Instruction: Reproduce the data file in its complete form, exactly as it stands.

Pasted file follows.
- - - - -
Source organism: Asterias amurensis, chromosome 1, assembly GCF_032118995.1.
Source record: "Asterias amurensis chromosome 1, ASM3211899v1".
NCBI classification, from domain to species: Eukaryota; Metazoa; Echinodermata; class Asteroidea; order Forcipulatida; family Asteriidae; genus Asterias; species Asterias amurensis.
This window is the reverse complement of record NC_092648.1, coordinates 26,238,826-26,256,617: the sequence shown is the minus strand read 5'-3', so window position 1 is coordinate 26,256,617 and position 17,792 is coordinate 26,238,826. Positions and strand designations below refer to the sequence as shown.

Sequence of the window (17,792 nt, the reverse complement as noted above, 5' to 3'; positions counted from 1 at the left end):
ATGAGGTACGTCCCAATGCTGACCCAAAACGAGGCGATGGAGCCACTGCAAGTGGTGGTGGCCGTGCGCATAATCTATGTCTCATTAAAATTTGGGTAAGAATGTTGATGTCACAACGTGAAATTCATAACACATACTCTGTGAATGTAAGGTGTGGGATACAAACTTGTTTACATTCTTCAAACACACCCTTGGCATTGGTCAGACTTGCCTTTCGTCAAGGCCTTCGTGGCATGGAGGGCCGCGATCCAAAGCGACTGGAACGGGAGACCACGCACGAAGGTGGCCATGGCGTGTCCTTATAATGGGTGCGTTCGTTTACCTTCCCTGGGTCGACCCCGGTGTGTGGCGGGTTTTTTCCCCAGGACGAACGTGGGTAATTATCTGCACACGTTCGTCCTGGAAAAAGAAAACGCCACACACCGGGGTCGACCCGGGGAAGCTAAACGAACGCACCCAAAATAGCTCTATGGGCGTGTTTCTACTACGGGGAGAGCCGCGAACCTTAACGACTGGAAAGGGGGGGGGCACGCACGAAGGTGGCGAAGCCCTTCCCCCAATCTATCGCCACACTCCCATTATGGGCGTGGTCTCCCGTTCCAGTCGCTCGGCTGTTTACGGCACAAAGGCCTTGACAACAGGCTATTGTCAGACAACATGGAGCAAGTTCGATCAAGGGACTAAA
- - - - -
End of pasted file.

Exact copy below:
Source organism: Asterias amurensis, chromosome 1, assembly GCF_032118995.1.
Source record: "Asterias amurensis chromosome 1, ASM3211899v1".
NCBI classification, from domain to species: Eukaryota; Metazoa; Echinodermata; class Asteroidea; order Forcipulatida; family Asteriidae; genus Asterias; species Asterias amurensis.
This window is the reverse complement of record NC_092648.1, coordinates 26,238,826-26,256,617: the sequence shown is the minus strand read 5'-3', so window position 1 is coordinate 26,256,617 and position 17,792 is coordinate 26,238,826. Positions and strand designations below refer to the sequence as shown.

Sequence of the window (17,792 nt, the reverse complement as noted above, 5' to 3'; positions counted from 1 at the left end):
ATGAGGTACGTCCCAATGCTGACCCAAAACGAGGCGATGGAGCCACTGCAAGTGGTGGTGGCCGTGCGCATAATCTATGTCTCATTAAAATTTGGGTAAGAATGTTGATGTCACAACGTGAAATTCATAACACATACTCTGTGAATGTAAGGTGTGGGATACAAACTTGTTTACATTCTTCAAACACACCCTTGGCATTGGTCAGACTTGCCTTTCGTCAAGGCCTTCGTGGCATGGAGGGCCGCGATCCAAAGCGACTGGAACGGGAGACCACGCACGAAGGTGGCCATGGCGTGTCCTTATAATGGGTGCGTTCGTTTACCTTCCCTGGGTCGACCCCGGTGTGTGGCGGGTTTTTTCCCCAGGACGAACGTGGGTAATTATCTGCACACGTTCGTCCTGGAAAAAGAAAACGCCACACACCGGGGTCGACCCGGGGAAGCTAAACGAACGCACCCAAAATAGCTCTATGGGCGTGTTTCTACTACGGGGAGAGCCGCGAACCTTAACGACTGGAAAGGGGGGGGGCACGCACGAAGGTGGCGAAGCCCTTCCCCCAATCTATCGCCACACTCCCATTATGGGCGTGGTCTCCCGTTCCAGTCGCTCGGCTGTTTACGGCACAAAGGCCTTGACAACAGGCTATTGTCAGACAACATGGAGCAAGTTCGATCAAGGGACTAAA